Yesterday, while reading the last issue of the NewScientist, I came across the following very cute riddle:

Lazy, I asked myself if it were possible to write lines long Python code to solve this innocent looking enigma. The whole pyramid is entirely determined by the numbers lying at the bottom, and each one of them is an integer between and : these numbers must be different so that there are at most possibilities to test! Brute force won’t work my friend!

When stupid brute force does not work, one can still try annealing/probabilist methods: this works pretty well for Sudoku (which is NP-hard) as this is brilliantly described here and there. The principle is simple: if one can find a good energy function such that a solution to the problem corresponds to a low energy configuration, one can do MCMC-simulating annealing-etc on the target distribution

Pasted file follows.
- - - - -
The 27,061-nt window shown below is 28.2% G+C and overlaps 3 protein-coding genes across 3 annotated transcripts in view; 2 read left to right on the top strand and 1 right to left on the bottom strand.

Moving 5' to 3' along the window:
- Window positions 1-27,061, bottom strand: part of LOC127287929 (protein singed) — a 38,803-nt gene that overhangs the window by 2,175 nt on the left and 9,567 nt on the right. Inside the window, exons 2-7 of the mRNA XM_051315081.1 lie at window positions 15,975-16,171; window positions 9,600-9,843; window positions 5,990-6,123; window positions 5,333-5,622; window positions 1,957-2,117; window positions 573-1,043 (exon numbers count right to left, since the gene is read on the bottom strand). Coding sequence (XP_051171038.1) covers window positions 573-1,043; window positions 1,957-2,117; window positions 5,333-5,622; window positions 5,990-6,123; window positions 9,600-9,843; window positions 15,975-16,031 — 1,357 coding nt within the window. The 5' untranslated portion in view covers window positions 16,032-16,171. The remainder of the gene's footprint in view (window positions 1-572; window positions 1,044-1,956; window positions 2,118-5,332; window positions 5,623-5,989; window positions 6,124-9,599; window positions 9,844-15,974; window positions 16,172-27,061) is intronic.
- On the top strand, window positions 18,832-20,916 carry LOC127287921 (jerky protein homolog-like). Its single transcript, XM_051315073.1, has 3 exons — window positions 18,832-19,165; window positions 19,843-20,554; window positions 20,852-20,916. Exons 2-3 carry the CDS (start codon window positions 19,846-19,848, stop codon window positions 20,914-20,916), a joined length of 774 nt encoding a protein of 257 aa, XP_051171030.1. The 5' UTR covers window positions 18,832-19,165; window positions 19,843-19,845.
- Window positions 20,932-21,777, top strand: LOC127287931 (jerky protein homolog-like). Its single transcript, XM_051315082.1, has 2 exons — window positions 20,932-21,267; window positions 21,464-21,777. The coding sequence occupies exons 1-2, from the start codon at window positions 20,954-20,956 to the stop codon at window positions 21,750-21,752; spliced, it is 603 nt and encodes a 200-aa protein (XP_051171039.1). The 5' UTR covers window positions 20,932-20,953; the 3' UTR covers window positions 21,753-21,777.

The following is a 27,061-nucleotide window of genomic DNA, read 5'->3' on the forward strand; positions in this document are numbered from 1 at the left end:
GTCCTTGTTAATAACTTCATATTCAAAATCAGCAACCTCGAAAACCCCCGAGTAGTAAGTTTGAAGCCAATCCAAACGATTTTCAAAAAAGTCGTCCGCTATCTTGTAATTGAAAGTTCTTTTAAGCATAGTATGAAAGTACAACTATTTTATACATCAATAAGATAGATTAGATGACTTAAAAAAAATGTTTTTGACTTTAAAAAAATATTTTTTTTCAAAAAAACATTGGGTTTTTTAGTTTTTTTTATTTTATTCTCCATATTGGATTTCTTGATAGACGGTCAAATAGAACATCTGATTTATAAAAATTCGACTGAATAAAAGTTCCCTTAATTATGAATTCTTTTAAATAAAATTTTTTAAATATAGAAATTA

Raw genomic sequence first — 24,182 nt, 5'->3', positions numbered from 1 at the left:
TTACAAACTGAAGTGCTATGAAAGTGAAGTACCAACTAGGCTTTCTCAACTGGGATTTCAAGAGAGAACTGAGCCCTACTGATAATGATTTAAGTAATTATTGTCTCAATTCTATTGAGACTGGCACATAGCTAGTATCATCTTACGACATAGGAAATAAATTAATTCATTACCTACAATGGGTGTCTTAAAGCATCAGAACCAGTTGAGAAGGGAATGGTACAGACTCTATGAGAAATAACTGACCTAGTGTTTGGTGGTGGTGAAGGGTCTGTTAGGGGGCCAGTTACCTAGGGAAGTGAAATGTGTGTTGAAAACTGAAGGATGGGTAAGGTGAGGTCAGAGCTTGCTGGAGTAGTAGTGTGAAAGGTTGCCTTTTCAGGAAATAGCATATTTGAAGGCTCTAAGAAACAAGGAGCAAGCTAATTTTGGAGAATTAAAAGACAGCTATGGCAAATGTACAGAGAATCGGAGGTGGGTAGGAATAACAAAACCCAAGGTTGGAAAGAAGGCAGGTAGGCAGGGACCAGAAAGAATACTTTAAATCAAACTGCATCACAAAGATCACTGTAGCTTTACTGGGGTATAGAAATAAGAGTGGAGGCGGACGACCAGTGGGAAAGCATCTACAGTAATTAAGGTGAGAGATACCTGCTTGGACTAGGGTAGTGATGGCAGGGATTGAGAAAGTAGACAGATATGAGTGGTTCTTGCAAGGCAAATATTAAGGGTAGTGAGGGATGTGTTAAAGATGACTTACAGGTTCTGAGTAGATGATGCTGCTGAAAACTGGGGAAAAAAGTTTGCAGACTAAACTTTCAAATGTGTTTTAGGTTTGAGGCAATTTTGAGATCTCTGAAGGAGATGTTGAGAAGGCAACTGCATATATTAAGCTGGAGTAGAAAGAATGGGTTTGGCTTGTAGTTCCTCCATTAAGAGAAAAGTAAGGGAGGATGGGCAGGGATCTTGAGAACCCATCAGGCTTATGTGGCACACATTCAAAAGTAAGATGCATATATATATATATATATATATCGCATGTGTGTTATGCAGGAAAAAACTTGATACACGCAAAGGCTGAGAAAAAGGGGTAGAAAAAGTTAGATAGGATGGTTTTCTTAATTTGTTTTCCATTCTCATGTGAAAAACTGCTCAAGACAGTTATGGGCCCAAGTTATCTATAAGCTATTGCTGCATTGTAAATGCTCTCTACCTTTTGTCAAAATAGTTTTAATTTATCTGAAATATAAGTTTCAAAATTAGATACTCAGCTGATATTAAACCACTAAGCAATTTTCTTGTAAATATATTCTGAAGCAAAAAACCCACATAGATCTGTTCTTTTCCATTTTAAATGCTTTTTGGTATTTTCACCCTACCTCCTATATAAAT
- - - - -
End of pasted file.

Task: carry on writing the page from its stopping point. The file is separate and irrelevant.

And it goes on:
The issue is that it might be very difficult to choose a sensible energy function . Foolishly, I first tried the following energy function, and then ran a random walk Metropolis algorithm with as target probability:

where is the numbers of levels that one can fill, starting from the bottom, without encountering any problem no repetition and no number greater than . With different values of and letting run the algorithm for a few millions iterations ( min on my crappy laptop), one can easily produce configurations that are -levels high: but the algorithm never found any real solution a configuration with height equal to .

Now I am curious wether this is possible to produce a non-stupid energy function so that this riddle is solvable in a reasonable amount of time by standard MCMC – annealing methods.

As a conclusion, I should mention that with a pen and a cup of coffee, one can easily find a solution: I will not spoil the fun, but just say that the configuration space is not that big if one think more carefully about it…

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## Basil said,

February 14, 2011 at 6:32 pm

Interesting method. I think I’ll try this one at lunch.